# Can a rational function have infinitely many vertical asymptotes?

My first approach to this problem is to make a rational function that has infinitely many distinct real roots or zeros at distinct values of $$a_1,\dots,a_i$$ for $$n$$ approaching infinity $$\frac{p(x)}{q(x)}=\frac{1}{\prod_{i=1}^n{(x-a_i)}}=\frac{1}{(x-a_1)(x-a_2)\dots(x-a_n)}$$ But I don't think $$q(x)$$ would be considered a polynomial since I think it would have an infinite number of terms, but polynomials can't have infinite terms (I'm not sure if this is actually the case though since I'm saying that $$n\to\infty$$ instead of just $$\infty$$).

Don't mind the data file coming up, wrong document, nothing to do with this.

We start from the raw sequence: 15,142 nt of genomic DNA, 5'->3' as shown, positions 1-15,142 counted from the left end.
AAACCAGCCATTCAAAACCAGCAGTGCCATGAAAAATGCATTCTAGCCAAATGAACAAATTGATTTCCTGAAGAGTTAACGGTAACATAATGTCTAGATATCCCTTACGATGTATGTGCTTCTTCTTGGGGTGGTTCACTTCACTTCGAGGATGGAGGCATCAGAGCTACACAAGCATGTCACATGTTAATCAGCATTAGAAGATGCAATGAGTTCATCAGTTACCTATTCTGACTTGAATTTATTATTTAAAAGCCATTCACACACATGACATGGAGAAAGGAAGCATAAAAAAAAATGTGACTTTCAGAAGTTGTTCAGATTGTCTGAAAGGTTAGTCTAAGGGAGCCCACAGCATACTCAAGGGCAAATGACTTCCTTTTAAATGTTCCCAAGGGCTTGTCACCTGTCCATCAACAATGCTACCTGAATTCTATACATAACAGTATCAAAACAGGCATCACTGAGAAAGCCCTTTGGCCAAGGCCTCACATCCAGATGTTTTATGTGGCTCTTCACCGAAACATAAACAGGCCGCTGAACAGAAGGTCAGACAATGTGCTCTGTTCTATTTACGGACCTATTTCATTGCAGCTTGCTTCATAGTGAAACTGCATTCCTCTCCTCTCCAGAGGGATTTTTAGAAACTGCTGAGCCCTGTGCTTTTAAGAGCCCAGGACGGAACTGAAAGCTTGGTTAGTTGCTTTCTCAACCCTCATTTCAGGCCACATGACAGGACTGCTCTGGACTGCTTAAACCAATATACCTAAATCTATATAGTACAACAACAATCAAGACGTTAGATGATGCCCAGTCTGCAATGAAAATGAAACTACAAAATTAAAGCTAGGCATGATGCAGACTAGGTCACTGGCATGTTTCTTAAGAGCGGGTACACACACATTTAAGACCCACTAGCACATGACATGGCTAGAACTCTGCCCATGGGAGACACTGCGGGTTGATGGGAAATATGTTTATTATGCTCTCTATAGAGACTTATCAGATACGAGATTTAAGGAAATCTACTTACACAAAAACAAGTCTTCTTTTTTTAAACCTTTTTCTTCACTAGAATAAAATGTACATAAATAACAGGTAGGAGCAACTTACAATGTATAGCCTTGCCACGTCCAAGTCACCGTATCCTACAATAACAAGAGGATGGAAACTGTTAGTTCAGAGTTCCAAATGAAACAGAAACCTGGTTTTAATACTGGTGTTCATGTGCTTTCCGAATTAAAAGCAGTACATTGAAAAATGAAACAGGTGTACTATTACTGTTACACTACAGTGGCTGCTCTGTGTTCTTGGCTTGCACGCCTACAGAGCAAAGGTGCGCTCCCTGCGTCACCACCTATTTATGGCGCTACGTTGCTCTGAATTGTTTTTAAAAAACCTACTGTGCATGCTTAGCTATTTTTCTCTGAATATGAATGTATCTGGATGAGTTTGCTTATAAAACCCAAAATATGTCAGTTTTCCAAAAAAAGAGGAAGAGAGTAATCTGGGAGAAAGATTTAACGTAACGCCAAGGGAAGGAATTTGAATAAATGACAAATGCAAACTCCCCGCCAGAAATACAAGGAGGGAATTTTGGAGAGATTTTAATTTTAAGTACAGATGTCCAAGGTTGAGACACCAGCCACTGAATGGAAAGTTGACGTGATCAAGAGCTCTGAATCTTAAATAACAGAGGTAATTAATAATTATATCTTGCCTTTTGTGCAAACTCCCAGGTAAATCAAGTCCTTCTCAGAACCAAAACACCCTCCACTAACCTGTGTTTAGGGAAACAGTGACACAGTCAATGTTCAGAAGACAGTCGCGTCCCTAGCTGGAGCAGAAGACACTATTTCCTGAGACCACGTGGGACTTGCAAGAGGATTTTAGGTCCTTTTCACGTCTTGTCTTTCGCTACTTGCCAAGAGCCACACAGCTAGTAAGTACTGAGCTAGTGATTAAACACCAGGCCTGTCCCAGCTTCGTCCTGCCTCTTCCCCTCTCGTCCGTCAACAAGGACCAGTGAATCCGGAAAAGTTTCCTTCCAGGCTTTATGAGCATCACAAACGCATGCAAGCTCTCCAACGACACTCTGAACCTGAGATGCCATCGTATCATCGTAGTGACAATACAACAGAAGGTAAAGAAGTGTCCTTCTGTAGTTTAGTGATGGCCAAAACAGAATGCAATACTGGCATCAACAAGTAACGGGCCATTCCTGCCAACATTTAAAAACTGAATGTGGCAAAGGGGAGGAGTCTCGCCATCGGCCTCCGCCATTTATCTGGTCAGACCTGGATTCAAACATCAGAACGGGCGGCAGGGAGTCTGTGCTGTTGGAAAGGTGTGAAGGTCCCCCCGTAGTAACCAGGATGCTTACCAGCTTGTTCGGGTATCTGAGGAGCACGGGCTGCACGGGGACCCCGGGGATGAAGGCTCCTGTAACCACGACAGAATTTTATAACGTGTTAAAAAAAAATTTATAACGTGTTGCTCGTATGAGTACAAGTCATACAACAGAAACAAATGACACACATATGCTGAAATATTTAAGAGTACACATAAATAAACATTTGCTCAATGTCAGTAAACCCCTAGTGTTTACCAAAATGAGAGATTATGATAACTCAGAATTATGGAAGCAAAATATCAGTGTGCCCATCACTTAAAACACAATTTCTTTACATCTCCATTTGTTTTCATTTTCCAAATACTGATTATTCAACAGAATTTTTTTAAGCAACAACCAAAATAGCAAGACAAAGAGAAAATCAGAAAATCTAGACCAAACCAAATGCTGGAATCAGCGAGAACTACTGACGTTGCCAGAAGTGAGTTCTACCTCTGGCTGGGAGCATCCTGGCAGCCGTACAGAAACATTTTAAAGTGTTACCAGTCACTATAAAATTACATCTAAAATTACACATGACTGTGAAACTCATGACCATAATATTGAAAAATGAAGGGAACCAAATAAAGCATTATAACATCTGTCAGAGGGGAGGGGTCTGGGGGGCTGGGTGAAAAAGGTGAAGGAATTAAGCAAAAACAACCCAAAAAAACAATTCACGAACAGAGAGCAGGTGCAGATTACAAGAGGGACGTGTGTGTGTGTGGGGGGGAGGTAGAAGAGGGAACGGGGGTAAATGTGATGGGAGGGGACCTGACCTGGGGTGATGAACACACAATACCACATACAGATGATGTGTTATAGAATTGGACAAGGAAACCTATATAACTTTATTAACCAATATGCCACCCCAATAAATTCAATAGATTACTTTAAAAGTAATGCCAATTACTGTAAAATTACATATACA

• Did you take $p(x)=1$?
– Gary
Sep 22 at 6:51
• You are correct; polynomials by definition always have finitely many terms. And if it has finitely many terms, it cannot have infinitely many zeros (with the zero polynomial being the only exception, but of course you cannot construct a rational function with that in the denominator, while putting it in the numerator causes all so-constructed rational functions to degenerate into the zero polynomial anyway) Sep 22 at 9:38